If you don’t know much about investing, you may feel overwhelmed or bewildered by the choices…Enter annuities. The best of them are easy to understand, even by financial novices: “Give us your money, and we’ll give you this much money per month until you die.” That sounds simple – but simpler isn’t always better [so let’s review] whether they’re needed in a retirement plan or not.
…Annuities aren’t all alike, so let’s start with some definitions:
- Variable annuities:…Don’t mess with variable annuities. They’re too complicated, too expensive, and mainly a solution in search of a problem.
- Fixed immediate annuities are basically what they sound like. You usually make a single premium payment, and then the income starts monthly for the rest of your life. It may also pay out for the rest of your spouse’s life too, depending on its terms. If you want it simple, it doesn’t get much simpler. The certainty of knowing what you’ll be receiving each month should provide peace of mind.
- Deferred income annuities are very similar, but don’t start paying out for a while (that’s the deferred part). Because the issuer has time to invest your money before starting to pay you, your premium should be relatively small.
If an investor wants a guaranteed payout for a surviving spouse, or even if he or she wants to just invest a portion of their wealth into an annuity, we’d grudgingly say “OK.”…Our view, though, has long been that most people can handle income generation in retirement themselves, with the help of dividend-paying stocks such as Johnson & Johnson (JNJ), Exxon (XOM), and Procter & Gamble (PG).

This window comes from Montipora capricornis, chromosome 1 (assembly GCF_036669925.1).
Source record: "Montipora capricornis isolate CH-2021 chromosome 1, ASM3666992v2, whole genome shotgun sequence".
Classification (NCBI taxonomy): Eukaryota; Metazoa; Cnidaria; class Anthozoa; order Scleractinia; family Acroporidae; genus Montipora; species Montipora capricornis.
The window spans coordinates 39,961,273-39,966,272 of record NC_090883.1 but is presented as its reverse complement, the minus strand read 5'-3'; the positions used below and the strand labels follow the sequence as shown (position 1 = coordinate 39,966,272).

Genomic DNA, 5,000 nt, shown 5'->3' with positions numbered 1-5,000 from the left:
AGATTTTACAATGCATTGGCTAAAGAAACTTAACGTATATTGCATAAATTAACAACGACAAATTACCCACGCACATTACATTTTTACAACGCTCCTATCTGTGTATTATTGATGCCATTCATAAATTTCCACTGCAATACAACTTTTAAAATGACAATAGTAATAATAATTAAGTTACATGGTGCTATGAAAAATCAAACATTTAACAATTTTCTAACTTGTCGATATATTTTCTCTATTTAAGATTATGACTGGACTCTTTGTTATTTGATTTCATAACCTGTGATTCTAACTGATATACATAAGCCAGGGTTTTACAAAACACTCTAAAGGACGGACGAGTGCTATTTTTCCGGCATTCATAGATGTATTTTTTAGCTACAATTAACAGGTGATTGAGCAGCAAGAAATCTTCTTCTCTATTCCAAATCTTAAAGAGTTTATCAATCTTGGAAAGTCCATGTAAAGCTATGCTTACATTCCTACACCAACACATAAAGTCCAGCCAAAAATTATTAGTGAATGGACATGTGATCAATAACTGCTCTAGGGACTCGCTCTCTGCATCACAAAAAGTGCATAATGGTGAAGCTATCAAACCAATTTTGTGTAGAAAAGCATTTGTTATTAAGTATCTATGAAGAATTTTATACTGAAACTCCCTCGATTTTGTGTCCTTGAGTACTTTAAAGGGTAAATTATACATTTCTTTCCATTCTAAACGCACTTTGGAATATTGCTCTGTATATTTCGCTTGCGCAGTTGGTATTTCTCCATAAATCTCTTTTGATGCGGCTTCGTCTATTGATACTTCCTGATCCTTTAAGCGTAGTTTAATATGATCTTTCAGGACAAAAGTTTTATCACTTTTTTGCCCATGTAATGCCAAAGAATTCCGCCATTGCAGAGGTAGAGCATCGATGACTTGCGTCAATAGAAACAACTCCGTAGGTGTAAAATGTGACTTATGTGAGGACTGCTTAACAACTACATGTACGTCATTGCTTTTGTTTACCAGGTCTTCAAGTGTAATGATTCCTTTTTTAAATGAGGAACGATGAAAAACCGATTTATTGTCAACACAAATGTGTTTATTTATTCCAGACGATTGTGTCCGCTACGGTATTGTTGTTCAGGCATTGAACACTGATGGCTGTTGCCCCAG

Know What You’re Paying For
…A big part of a successful investment plan is to know what your investments cost. Fees and expenses can have a surprisingly large effect on total returns over time. That’s not just for annuities–that’s for everything. It’s easier to understand the effects when they’re presented graphically. In this example, which we ran through WealthTrace, dropping fees by just 20 basis points (that’s 0.20%) leads to an extra $112,000 at the end of the retirement plan.
…What’s needed to make a retirement plan successful remains the same. Investing is risk taking but people’s comfort with taking risks varies.
- If an annuity ends up in a risk-averse investor’s arsenal – using money they might have otherwise just foolishly stashed away in a bank account – that’s OK, but
- if you’re relatively early in your investing years, and quite a ways from retirement, it’s probably going to be better to take bigger risks–and get higher returns–with the bulk of those assets [in something other than an annuity].